Sometimes, if we are especially desperate to keep a relationship together, we will try out both approaches. But when two people do this, what ends up happening is that both people in the relationship end up feeling pain; not only because of the uncomplimentary nature of the dynamic itself (and the conflict that arises as a result of it) but also because they end up feeling like crap about themselves. When we send someone else the message that they need to change something about themselves, they feel bad and wrong and thus they feel shame. When we send ourselves the message that we need to change something about ourselves, we feel bad and wrong and thus we feel shame. Refusing to accept incompatibility in a relationship is a recipe for a relationship where the experience of love goes away and is replaced by mutual shame.

So that you can understand how this dynamic plays out, I’ll give you an example.

Ria met Danny at a film festival two years ago. And it was love at first sight. They spent six days in the absolute magic of each other. They knew they had found ‘the one’. Even though Ria lived in Los Angeles and Danny lived in New York, they decided to commit to an exclusive relationship before they went home. For the past two years, they have been in a long-distance relationship.

Over time, the magic of their relationship has been fading. Their relationship has been getting more and more painful. Ria is ready to settle down and start a family. She wants to get married to Danny. She wants Danny to move to Los Angeles because she wants to be in California. She has even lined up jobs for him to take there. Danny keeps dragging his feet. Every time he considers moving to LA to be with her, he takes on a film project that prevents it. Danny is now talking to a therapist because he can’t help but notice his own pattern of avoidance and procrastination.

The truth is, Danny does not want to settle down. He wants to be on the road at least 280 days out of the year. When he is at home too long, he starts to feel depressed and stuck and empty. When Ria catches glimpses of this incompatibility between him and her, she will not accept it. She tells herself and Danny that the only reason Danny feels this way is because Danny’s Dad was always gone on the road when Danny was a kid. She believes that Danny would have to face the pain he has in the relationship with his own father and stop idolizing him and then, he would actually want to settle down.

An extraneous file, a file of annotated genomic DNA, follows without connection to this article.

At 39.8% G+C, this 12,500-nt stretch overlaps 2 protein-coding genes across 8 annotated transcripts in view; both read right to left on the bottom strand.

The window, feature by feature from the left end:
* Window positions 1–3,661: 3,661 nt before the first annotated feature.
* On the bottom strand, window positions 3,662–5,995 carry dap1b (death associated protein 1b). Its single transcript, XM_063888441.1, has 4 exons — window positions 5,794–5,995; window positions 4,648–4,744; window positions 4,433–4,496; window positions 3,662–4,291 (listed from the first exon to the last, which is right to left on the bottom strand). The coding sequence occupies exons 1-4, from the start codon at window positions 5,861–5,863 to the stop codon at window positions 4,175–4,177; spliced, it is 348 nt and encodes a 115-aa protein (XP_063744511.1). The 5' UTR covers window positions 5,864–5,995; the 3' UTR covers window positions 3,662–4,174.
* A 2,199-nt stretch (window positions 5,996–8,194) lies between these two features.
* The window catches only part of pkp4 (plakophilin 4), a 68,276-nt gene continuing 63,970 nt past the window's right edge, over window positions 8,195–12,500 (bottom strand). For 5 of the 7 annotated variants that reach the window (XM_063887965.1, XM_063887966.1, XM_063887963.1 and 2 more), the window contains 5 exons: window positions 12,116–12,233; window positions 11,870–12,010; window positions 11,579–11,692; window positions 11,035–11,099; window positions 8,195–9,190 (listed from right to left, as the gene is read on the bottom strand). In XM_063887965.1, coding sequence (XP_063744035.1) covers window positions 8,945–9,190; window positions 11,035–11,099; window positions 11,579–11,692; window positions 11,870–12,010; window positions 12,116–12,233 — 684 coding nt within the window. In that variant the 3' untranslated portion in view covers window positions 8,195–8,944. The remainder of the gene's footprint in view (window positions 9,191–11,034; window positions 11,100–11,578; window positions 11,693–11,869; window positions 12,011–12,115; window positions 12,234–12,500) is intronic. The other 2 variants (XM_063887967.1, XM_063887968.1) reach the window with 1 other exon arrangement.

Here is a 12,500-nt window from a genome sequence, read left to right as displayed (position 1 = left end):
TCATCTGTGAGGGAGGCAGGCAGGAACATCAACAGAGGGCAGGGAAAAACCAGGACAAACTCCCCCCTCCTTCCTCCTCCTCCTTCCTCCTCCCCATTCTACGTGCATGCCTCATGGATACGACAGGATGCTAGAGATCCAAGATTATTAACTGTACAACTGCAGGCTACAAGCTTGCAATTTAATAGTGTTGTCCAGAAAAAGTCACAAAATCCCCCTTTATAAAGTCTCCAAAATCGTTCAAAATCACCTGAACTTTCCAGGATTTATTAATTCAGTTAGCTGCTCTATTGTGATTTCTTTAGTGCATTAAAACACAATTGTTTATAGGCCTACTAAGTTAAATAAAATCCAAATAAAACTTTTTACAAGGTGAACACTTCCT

Danny doubts himself sometimes. Sometimes he believes that he is unhealthy and that he does have to change. After all, he’s never going to be able to have kids if he isn’t willing to settle down. But he never does prioritize changing this about himself. He just feels like crap about himself and yet continues to prioritize other things. When he is talking to Ria, he vacillates between agreeing with her that he is messed up and needs to change and that she just needs to back off and stop pressuring him because he isn’t ready yet.

Ria and Danny are in a stalemate. Neither of them know if or when the relationship will end or progress. When they get in fights, which happens more and more now, Ria screams that Danny is taking the best years of her life and is keeping her on the hook and is a narcissist. Danny yells that Ria is needy and basic. Both of them will not accept the incompatibility between them. As a result, each spends their time trying to convince the other that what they want is bad and wrong. They each spend their time trying to get the other to change. And as a result, they both feel like crap about themselves. Their refusal to accept incompatibility makes Danny feel like he is a dysfunctional, self-centered ass hole. And it makes Ria feel like an insecure and needy harpy.